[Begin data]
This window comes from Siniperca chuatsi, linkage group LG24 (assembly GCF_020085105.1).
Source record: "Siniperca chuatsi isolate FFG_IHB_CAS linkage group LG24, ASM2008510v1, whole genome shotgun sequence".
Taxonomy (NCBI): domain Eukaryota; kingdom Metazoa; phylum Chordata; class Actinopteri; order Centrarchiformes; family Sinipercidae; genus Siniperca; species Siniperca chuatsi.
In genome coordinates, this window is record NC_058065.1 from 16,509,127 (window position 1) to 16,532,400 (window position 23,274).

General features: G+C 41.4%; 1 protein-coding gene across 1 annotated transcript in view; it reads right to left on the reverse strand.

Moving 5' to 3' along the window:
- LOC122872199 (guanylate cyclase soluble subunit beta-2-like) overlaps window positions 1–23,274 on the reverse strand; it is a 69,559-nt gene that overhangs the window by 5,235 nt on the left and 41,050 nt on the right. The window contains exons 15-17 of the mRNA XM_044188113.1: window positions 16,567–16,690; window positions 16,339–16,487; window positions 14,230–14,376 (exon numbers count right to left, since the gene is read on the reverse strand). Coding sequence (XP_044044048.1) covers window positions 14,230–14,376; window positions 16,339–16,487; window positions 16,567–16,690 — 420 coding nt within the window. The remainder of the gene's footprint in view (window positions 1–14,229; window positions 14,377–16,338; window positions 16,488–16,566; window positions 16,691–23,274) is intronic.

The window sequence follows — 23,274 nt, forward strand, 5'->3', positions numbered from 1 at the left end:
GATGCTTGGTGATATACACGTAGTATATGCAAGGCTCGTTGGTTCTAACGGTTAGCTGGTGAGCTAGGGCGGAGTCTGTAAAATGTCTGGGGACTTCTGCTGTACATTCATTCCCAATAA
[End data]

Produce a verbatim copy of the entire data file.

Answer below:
This window comes from Siniperca chuatsi, linkage group LG24 (assembly GCF_020085105.1).
Source record: "Siniperca chuatsi isolate FFG_IHB_CAS linkage group LG24, ASM2008510v1, whole genome shotgun sequence".
Taxonomy (NCBI): domain Eukaryota; kingdom Metazoa; phylum Chordata; class Actinopteri; order Centrarchiformes; family Sinipercidae; genus Siniperca; species Siniperca chuatsi.
In genome coordinates, this window is record NC_058065.1 from 16,509,127 (window position 1) to 16,532,400 (window position 23,274).

General features: G+C 41.4%; 1 protein-coding gene across 1 annotated transcript in view; it reads right to left on the reverse strand.

Moving 5' to 3' along the window:
- LOC122872199 (guanylate cyclase soluble subunit beta-2-like) overlaps window positions 1–23,274 on the reverse strand; it is a 69,559-nt gene that overhangs the window by 5,235 nt on the left and 41,050 nt on the right. The window contains exons 15-17 of the mRNA XM_044188113.1: window positions 16,567–16,690; window positions 16,339–16,487; window positions 14,230–14,376 (exon numbers count right to left, since the gene is read on the reverse strand). Coding sequence (XP_044044048.1) covers window positions 14,230–14,376; window positions 16,339–16,487; window positions 16,567–16,690 — 420 coding nt within the window. The remainder of the gene's footprint in view (window positions 1–14,229; window positions 14,377–16,338; window positions 16,488–16,566; window positions 16,691–23,274) is intronic.

The window sequence follows — 23,274 nt, forward strand, 5'->3', positions numbered from 1 at the left end:
GATGCTTGGTGATATACACGTAGTATATGCAAGGCTCGTTGGTTCTAACGGTTAGCTGGTGAGCTAGGGCGGAGTCTGTAAAATGTCTGGGGACTTCTGCTGTACATTCATTCCCAATAA